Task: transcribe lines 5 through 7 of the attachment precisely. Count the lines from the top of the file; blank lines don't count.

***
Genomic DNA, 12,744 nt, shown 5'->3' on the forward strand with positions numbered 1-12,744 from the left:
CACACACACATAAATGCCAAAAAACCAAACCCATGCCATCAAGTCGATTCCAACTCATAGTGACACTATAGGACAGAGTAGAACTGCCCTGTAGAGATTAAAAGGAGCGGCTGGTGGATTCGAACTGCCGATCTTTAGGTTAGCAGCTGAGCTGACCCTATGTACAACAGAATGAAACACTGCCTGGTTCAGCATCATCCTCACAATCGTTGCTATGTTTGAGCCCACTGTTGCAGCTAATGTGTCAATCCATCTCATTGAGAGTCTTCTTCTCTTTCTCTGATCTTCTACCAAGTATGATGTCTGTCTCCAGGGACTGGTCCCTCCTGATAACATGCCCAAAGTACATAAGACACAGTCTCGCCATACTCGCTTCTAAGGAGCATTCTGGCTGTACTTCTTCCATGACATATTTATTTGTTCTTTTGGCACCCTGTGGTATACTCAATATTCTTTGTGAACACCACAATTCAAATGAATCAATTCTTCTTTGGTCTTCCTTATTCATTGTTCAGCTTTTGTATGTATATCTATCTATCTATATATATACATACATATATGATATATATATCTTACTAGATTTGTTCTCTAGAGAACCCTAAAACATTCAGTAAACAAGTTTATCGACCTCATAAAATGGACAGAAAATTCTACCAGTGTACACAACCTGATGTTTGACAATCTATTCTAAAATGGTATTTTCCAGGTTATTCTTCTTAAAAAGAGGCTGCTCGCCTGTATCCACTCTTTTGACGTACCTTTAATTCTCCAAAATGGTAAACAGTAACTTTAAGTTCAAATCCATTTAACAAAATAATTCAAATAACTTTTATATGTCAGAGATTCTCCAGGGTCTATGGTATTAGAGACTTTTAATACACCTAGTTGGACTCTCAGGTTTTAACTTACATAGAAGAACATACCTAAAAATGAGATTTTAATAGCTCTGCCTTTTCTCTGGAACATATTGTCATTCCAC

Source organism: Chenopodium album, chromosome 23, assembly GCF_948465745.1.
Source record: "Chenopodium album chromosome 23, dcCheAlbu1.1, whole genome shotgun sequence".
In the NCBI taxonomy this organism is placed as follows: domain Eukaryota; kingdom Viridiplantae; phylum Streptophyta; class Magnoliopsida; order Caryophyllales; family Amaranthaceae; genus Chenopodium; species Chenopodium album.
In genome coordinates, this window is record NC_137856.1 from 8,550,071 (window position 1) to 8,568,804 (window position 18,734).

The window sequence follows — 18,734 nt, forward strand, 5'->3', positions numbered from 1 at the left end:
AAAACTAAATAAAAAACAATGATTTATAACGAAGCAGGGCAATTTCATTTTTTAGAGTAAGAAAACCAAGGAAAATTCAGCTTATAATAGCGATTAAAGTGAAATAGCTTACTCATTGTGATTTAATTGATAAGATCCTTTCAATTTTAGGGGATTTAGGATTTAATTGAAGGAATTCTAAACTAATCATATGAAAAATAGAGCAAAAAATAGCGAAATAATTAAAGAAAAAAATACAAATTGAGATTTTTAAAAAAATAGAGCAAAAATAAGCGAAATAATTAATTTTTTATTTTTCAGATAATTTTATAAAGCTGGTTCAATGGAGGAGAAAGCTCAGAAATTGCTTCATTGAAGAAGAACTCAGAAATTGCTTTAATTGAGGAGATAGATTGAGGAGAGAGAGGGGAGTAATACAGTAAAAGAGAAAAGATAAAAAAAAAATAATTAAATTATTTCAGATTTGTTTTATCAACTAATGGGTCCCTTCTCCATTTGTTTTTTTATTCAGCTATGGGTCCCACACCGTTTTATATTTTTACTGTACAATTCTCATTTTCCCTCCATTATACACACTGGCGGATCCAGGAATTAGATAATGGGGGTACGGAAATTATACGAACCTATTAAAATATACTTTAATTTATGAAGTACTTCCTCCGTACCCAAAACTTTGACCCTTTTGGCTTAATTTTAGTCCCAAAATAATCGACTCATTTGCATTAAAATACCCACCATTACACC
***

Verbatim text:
In the NCBI taxonomy this organism is placed as follows: domain Eukaryota; kingdom Viridiplantae; phylum Streptophyta; class Magnoliopsida; order Caryophyllales; family Amaranthaceae; genus Chenopodium; species Chenopodium album.
In genome coordinates, this window is record NC_137856.1 from 8,550,071 (window position 1) to 8,568,804 (window position 18,734).

The window sequence follows — 18,734 nt, forward strand, 5'->3', positions numbered from 1 at the left end: